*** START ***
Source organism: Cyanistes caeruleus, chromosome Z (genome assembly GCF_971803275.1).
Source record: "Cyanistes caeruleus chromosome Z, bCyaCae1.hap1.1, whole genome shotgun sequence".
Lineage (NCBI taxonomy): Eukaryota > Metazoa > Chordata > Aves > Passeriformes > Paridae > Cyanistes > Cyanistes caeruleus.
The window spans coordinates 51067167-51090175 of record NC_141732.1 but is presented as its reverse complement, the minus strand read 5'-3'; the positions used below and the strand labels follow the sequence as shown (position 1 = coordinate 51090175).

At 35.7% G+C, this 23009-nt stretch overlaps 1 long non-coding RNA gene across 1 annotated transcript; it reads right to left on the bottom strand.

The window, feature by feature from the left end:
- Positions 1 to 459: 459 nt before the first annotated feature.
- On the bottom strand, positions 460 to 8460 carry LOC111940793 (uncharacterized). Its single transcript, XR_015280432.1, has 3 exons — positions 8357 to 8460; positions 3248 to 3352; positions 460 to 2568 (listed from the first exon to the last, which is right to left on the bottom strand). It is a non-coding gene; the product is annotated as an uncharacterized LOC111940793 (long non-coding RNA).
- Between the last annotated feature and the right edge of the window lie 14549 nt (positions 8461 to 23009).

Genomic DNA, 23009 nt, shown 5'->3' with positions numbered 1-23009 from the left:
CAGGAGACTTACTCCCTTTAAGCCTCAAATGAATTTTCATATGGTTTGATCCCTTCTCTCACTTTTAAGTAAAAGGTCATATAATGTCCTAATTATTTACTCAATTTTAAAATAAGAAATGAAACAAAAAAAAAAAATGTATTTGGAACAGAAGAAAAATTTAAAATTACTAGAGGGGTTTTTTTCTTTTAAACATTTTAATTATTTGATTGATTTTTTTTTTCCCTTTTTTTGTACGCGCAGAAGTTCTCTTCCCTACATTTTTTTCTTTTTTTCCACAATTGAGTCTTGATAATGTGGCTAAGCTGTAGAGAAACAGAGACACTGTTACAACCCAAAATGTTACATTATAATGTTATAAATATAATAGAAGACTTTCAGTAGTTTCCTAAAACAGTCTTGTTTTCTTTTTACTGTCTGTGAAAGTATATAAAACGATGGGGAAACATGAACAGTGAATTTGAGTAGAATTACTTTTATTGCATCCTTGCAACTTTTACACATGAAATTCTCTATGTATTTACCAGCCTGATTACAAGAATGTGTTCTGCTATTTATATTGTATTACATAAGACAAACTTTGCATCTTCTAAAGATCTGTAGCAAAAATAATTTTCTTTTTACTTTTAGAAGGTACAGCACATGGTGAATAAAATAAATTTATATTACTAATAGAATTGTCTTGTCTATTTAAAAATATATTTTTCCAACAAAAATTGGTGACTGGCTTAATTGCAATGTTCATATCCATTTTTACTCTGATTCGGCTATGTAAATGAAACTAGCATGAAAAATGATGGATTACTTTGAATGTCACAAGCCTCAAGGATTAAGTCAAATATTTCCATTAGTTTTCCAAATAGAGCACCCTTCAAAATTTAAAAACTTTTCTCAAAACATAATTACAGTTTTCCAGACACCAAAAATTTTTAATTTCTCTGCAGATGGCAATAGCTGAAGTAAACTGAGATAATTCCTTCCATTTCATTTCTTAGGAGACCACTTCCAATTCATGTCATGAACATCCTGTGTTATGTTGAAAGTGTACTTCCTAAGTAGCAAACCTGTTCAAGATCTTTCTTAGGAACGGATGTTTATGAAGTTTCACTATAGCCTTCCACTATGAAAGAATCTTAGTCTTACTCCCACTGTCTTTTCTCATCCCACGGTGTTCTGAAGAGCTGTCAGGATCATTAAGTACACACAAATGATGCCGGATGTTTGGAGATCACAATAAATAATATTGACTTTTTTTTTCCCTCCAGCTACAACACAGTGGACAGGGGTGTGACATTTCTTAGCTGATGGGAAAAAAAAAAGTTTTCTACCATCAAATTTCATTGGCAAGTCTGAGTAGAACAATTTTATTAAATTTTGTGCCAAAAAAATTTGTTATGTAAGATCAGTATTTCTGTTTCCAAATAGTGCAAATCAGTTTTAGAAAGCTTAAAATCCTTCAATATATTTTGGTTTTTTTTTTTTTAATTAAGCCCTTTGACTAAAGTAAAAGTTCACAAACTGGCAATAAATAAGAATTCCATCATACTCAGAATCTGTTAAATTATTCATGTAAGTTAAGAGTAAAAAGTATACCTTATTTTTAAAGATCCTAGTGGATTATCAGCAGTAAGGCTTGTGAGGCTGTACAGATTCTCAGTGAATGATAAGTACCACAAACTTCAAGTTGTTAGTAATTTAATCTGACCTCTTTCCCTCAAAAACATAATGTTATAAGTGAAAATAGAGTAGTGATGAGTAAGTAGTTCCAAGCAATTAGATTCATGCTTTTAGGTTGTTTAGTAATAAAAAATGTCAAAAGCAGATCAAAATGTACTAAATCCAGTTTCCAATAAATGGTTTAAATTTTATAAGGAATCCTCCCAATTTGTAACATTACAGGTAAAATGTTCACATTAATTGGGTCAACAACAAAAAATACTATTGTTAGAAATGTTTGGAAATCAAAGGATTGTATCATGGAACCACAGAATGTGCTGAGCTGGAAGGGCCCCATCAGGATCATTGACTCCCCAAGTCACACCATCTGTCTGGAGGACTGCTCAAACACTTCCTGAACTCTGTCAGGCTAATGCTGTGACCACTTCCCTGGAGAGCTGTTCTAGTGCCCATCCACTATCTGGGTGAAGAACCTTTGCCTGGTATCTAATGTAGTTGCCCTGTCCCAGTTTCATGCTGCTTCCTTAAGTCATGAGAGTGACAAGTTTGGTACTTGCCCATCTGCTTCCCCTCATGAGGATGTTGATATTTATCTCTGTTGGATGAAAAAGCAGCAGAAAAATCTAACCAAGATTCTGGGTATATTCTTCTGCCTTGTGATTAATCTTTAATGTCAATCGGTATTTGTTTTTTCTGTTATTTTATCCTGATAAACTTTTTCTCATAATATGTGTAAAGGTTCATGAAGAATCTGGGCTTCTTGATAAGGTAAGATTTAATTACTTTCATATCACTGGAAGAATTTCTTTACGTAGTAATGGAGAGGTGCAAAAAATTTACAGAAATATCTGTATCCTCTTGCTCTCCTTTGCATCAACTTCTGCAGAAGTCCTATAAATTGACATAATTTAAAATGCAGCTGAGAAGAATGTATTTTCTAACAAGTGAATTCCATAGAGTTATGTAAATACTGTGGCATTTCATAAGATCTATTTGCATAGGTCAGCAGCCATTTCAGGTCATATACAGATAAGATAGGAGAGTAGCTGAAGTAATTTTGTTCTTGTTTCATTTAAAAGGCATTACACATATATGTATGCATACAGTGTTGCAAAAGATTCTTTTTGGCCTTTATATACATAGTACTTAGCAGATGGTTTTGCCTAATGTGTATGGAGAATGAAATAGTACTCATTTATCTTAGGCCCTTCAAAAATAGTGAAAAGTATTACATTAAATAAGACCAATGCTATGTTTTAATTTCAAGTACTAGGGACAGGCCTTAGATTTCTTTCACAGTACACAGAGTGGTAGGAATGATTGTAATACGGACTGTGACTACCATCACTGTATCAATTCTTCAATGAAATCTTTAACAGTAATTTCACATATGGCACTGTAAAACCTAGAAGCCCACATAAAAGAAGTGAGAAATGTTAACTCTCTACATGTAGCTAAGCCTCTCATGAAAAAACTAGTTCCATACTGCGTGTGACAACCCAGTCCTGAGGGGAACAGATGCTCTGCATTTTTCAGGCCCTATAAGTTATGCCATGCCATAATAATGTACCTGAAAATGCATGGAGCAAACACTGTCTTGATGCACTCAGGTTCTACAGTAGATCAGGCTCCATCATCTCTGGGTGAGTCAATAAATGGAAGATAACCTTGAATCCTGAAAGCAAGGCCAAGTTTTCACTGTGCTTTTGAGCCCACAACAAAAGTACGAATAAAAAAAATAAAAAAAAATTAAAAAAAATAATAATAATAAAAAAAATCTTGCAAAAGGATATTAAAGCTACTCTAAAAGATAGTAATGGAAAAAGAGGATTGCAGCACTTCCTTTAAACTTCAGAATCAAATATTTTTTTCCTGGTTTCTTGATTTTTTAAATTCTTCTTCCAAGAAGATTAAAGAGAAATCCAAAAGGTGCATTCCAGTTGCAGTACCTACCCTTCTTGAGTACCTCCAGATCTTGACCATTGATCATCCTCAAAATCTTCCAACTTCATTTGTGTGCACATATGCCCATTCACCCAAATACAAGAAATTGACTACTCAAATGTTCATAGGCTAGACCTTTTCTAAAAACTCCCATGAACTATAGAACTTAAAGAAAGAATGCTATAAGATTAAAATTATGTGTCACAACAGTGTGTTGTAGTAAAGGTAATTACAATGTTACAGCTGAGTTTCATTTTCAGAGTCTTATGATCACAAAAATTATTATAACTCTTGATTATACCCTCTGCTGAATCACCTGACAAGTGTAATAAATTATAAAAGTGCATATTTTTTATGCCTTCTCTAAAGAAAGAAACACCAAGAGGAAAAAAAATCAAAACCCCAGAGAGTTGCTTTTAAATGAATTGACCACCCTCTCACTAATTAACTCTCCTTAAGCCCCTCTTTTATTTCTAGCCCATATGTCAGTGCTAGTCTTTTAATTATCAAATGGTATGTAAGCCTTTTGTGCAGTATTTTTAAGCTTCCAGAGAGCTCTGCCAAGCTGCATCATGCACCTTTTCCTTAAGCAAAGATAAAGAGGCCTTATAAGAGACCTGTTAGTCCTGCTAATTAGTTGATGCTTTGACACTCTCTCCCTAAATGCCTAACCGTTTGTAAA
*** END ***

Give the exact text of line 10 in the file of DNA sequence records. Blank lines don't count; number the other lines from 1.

Genomic DNA, 23009 nt, shown 5'->3' with positions numbered 1-23009 from the left: